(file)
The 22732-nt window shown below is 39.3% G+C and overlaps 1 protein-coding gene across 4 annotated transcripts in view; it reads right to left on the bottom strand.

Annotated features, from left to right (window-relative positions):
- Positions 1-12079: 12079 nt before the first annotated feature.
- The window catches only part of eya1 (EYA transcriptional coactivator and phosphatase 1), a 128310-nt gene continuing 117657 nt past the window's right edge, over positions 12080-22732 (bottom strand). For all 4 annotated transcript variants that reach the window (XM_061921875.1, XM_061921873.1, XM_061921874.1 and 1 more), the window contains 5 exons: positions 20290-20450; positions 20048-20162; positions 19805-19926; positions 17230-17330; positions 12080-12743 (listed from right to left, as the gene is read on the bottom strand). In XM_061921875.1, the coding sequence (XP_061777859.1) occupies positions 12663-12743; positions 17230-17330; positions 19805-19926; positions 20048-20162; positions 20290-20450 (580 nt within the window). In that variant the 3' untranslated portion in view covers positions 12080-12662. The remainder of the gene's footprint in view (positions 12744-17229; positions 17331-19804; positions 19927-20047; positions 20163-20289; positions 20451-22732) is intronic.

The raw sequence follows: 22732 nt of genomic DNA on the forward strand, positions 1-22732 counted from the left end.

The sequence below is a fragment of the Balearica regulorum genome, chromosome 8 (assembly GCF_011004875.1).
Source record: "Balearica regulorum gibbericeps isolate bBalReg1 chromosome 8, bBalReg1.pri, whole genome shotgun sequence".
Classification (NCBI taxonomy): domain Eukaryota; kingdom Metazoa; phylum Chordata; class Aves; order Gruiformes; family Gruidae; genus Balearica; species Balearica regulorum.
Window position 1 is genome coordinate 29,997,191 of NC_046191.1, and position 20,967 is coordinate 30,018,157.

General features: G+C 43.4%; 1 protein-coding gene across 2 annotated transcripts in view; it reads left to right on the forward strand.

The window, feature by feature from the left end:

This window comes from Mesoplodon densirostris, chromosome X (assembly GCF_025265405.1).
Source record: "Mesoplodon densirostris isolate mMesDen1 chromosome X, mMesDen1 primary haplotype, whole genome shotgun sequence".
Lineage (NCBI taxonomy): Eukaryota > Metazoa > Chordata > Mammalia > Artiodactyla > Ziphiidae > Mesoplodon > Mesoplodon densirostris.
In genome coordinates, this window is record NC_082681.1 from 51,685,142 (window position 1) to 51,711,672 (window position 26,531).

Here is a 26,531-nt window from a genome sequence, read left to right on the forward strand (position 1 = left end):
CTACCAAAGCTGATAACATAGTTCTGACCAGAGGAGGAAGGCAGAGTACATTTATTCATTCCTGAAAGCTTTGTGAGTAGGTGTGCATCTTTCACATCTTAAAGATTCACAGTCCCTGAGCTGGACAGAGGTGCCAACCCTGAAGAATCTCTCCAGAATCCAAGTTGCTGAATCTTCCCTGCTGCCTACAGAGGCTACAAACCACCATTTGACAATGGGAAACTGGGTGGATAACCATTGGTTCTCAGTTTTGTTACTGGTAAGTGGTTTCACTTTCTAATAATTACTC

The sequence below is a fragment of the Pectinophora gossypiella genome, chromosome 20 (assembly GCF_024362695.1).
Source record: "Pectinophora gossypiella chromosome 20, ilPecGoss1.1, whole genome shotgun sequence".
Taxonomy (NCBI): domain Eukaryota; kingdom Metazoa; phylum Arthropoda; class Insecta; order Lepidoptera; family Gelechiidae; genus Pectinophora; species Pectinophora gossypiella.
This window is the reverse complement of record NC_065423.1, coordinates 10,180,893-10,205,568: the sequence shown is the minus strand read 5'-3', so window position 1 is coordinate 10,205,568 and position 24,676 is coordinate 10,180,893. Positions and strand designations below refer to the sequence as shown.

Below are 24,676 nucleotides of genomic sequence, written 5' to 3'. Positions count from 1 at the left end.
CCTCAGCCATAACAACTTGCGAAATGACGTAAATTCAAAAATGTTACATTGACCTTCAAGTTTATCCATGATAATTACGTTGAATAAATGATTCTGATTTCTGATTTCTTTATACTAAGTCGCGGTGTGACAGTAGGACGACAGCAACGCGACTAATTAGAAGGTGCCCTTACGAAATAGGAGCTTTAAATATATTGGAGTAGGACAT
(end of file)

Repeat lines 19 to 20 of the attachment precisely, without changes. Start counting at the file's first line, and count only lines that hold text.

Source record: "Pectinophora gossypiella chromosome 20, ilPecGoss1.1, whole genome shotgun sequence".
Taxonomy (NCBI): domain Eukaryota; kingdom Metazoa; phylum Arthropoda; class Insecta; order Lepidoptera; family Gelechiidae; genus Pectinophora; species Pectinophora gossypiella.